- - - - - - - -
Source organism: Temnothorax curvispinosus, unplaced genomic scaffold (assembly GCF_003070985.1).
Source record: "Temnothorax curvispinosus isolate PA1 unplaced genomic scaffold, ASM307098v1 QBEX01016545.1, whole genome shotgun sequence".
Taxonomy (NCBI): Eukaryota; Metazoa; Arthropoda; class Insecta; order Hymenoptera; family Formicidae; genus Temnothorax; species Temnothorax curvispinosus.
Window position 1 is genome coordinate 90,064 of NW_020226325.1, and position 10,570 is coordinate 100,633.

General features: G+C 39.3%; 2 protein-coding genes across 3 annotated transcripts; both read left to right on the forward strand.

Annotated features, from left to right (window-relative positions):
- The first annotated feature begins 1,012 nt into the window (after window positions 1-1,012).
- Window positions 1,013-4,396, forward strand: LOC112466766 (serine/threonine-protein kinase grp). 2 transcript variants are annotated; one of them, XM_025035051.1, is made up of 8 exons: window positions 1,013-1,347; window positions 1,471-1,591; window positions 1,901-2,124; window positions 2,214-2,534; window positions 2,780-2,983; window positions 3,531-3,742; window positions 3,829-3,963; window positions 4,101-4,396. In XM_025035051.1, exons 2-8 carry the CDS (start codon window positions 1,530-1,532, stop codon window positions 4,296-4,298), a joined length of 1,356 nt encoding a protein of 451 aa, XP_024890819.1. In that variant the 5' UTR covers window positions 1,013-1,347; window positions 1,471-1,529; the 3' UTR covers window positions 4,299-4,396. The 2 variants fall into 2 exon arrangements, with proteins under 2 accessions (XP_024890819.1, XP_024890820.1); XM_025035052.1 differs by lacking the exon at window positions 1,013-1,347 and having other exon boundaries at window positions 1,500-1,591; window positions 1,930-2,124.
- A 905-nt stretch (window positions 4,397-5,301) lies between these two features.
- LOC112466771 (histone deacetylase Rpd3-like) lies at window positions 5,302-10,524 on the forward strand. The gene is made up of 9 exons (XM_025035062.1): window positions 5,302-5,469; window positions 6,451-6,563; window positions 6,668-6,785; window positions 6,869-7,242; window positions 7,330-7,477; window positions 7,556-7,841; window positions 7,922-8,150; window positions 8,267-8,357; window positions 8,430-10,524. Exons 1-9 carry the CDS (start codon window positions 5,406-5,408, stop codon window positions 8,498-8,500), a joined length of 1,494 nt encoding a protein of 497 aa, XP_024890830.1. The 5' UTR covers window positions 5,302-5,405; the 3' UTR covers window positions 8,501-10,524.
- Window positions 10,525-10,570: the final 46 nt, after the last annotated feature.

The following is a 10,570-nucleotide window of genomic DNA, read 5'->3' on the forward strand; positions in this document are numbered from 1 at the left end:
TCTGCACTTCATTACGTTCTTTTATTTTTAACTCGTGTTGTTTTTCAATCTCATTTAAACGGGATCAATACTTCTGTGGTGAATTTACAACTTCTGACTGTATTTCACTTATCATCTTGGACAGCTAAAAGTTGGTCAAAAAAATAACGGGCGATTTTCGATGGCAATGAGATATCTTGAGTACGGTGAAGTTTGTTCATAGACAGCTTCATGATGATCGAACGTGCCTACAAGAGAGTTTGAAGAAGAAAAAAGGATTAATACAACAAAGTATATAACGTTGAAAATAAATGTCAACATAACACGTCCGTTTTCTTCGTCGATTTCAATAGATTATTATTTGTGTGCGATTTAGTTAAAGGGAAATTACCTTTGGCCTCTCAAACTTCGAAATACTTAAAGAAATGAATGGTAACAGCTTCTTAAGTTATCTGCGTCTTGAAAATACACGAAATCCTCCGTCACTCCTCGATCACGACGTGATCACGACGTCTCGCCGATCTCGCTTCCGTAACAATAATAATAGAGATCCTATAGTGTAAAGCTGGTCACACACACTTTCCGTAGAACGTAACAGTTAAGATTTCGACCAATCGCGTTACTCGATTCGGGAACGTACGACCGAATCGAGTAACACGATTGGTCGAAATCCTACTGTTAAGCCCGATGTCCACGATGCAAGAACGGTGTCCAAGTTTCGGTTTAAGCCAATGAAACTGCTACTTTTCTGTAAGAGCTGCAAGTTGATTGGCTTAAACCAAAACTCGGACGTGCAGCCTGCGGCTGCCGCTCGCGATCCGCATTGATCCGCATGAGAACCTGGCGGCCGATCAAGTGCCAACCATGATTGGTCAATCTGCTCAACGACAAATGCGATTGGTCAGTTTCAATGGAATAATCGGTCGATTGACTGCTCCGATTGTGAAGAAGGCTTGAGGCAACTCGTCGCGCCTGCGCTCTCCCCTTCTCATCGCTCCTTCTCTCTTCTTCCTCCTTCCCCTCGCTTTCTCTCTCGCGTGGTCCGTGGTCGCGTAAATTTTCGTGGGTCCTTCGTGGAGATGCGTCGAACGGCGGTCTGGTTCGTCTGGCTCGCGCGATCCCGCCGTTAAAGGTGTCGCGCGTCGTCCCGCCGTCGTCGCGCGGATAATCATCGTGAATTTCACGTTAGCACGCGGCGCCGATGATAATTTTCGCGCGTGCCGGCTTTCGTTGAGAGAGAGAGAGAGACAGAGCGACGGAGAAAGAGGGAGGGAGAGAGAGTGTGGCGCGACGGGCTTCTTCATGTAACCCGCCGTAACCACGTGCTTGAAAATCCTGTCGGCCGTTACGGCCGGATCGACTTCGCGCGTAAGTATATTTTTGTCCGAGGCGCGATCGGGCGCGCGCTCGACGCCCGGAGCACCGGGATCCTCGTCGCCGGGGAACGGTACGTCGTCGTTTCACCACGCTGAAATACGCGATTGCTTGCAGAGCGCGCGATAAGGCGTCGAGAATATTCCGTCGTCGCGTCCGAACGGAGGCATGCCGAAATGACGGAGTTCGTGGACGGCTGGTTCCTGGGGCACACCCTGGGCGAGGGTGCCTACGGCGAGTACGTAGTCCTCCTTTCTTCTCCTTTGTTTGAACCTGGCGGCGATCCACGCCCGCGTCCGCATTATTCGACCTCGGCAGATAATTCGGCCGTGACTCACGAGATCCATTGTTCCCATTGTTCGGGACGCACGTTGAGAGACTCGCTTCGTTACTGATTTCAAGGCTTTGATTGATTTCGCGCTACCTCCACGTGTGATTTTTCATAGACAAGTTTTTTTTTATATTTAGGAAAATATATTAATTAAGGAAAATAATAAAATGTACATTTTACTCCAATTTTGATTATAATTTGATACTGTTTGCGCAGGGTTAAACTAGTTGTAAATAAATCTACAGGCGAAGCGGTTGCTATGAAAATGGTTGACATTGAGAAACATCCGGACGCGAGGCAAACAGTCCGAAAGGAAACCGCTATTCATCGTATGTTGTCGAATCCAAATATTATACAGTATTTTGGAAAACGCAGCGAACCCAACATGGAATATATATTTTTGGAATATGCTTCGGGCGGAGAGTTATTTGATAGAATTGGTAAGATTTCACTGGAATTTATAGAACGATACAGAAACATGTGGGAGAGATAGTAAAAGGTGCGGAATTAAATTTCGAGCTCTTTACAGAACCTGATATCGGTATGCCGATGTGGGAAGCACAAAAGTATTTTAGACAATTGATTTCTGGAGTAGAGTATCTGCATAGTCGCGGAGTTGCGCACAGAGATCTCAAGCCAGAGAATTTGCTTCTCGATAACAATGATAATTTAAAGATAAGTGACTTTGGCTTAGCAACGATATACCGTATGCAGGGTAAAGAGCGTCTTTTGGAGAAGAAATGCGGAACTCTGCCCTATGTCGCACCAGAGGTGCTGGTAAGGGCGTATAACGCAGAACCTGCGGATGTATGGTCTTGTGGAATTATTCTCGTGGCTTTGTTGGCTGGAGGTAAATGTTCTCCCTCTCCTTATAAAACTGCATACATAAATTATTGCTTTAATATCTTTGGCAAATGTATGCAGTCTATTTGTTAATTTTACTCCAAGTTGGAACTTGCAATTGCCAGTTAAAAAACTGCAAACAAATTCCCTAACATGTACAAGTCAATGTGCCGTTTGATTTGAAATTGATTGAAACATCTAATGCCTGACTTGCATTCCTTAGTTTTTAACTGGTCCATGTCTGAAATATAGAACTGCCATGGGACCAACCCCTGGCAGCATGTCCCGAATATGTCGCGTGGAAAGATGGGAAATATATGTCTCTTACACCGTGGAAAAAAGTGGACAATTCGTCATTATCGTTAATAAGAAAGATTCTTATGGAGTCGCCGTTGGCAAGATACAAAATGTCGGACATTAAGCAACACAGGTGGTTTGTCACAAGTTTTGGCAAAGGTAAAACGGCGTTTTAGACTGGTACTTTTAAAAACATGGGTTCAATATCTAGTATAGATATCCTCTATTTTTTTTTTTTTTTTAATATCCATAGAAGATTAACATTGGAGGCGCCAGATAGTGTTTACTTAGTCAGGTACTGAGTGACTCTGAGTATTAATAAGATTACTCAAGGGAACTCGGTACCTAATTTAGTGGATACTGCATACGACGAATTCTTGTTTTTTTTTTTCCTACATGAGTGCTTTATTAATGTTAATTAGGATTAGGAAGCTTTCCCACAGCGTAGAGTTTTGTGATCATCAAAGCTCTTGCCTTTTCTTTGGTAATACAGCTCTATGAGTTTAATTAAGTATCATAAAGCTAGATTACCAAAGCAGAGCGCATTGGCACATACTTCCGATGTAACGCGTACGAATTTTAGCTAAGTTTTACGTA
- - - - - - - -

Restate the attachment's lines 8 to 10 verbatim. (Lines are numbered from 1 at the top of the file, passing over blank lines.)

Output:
- Window positions 1,013-4,396, forward strand: LOC112466766 (serine/threonine-protein kinase grp). 2 transcript variants are annotated; one of them, XM_025035051.1, is made up of 8 exons: window positions 1,013-1,347; window positions 1,471-1,591; window positions 1,901-2,124; window positions 2,214-2,534; window positions 2,780-2,983; window positions 3,531-3,742; window positions 3,829-3,963; window positions 4,101-4,396. In XM_025035051.1, exons 2-8 carry the CDS (start codon window positions 1,530-1,532, stop codon window positions 4,296-4,298), a joined length of 1,356 nt encoding a protein of 451 aa, XP_024890819.1. In that variant the 5' UTR covers window positions 1,013-1,347; window positions 1,471-1,529; the 3' UTR covers window positions 4,299-4,396. The 2 variants fall into 2 exon arrangements, with proteins under 2 accessions (XP_024890819.1, XP_024890820.1); XM_025035052.1 differs by lacking the exon at window positions 1,013-1,347 and having other exon boundaries at window positions 1,500-1,591; window positions 1,930-2,124.
- A 905-nt stretch (window positions 4,397-5,301) lies between these two features.
- LOC112466771 (histone deacetylase Rpd3-like) lies at window positions 5,302-10,524 on the forward strand. The gene is made up of 9 exons (XM_025035062.1): window positions 5,302-5,469; window positions 6,451-6,563; window positions 6,668-6,785; window positions 6,869-7,242; window positions 7,330-7,477; window positions 7,556-7,841; window positions 7,922-8,150; window positions 8,267-8,357; window positions 8,430-10,524. Exons 1-9 carry the CDS (start codon window positions 5,406-5,408, stop codon window positions 8,498-8,500), a joined length of 1,494 nt encoding a protein of 497 aa, XP_024890830.1. The 5' UTR covers window positions 5,302-5,405; the 3' UTR covers window positions 8,501-10,524.